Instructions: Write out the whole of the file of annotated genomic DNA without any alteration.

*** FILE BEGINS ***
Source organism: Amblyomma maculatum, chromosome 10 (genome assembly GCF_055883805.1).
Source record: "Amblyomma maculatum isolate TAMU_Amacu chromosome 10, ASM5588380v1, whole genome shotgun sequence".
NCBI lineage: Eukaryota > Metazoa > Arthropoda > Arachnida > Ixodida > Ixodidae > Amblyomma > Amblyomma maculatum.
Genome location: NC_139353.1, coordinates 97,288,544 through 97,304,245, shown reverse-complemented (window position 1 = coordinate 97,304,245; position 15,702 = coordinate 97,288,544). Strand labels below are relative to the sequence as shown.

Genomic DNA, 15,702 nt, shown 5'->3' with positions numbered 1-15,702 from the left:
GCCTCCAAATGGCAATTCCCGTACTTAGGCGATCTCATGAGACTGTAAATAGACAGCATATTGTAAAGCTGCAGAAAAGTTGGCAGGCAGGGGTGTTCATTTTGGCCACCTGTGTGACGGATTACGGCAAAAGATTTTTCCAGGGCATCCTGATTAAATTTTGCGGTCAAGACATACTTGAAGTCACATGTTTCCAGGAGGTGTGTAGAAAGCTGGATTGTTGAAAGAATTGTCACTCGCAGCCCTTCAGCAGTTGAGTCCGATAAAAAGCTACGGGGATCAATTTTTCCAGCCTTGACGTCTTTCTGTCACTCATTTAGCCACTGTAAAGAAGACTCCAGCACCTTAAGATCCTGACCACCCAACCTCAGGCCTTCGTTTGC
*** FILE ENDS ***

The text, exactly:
Source organism: Amblyomma maculatum, chromosome 10 (genome assembly GCF_055883805.1).
Source record: "Amblyomma maculatum isolate TAMU_Amacu chromosome 10, ASM5588380v1, whole genome shotgun sequence".
NCBI lineage: Eukaryota > Metazoa > Arthropoda > Arachnida > Ixodida > Ixodidae > Amblyomma > Amblyomma maculatum.
Genome location: NC_139353.1, coordinates 97,288,544 through 97,304,245, shown reverse-complemented (window position 1 = coordinate 97,304,245; position 15,702 = coordinate 97,288,544). Strand labels below are relative to the sequence as shown.

Genomic DNA, 15,702 nt, shown 5'->3' with positions numbered 1-15,702 from the left:
GCCTCCAAATGGCAATTCCCGTACTTAGGCGATCTCATGAGACTGTAAATAGACAGCATATTGTAAAGCTGCAGAAAAGTTGGCAGGCAGGGGTGTTCATTTTGGCCACCTGTGTGACGGATTACGGCAAAAGATTTTTCCAGGGCATCCTGATTAAATTTTGCGGTCAAGACATACTTGAAGTCACATGTTTCCAGGAGGTGTGTAGAAAGCTGGATTGTTGAAAGAATTGTCACTCGCAGCCCTTCAGCAGTTGAGTCCGATAAAAAGCTACGGGGATCAATTTTTCCAGCCTTGACGTCTTTCTGTCACTCATTTAGCCACTGTAAAGAAGACTCCAGCACCTTAAGATCCTGACCACCCAACCTCAGGCCTTCGTTTGC